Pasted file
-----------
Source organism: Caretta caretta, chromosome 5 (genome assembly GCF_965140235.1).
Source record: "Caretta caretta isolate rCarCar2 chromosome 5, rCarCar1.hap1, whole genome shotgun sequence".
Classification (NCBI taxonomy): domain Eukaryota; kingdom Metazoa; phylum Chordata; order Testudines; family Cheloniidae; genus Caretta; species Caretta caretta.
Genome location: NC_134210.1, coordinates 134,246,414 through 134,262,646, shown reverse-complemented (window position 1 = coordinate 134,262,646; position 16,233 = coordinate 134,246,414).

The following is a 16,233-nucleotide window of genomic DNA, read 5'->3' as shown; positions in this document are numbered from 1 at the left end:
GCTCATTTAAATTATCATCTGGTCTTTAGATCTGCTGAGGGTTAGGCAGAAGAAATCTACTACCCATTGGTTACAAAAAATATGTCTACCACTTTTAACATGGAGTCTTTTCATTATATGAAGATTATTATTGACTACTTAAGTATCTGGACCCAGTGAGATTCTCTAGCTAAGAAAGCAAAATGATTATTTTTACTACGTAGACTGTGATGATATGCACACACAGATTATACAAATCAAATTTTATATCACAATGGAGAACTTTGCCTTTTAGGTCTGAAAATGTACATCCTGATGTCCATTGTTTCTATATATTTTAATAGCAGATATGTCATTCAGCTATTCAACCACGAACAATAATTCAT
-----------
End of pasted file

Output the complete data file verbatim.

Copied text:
Source organism: Caretta caretta, chromosome 5 (genome assembly GCF_965140235.1).
Source record: "Caretta caretta isolate rCarCar2 chromosome 5, rCarCar1.hap1, whole genome shotgun sequence".
Classification (NCBI taxonomy): domain Eukaryota; kingdom Metazoa; phylum Chordata; order Testudines; family Cheloniidae; genus Caretta; species Caretta caretta.
Genome location: NC_134210.1, coordinates 134,246,414 through 134,262,646, shown reverse-complemented (window position 1 = coordinate 134,262,646; position 16,233 = coordinate 134,246,414).

The following is a 16,233-nucleotide window of genomic DNA, read 5'->3' as shown; positions in this document are numbered from 1 at the left end:
GCTCATTTAAATTATCATCTGGTCTTTAGATCTGCTGAGGGTTAGGCAGAAGAAATCTACTACCCATTGGTTACAAAAAATATGTCTACCACTTTTAACATGGAGTCTTTTCATTATATGAAGATTATTATTGACTACTTAAGTATCTGGACCCAGTGAGATTCTCTAGCTAAGAAAGCAAAATGATTATTTTTACTACGTAGACTGTGATGATATGCACACACAGATTATACAAATCAAATTTTATATCACAATGGAGAACTTTGCCTTTTAGGTCTGAAAATGTACATCCTGATGTCCATTGTTTCTATATATTTTAATAGCAGATATGTCATTCAGCTATTCAACCACGAACAATAATTCAT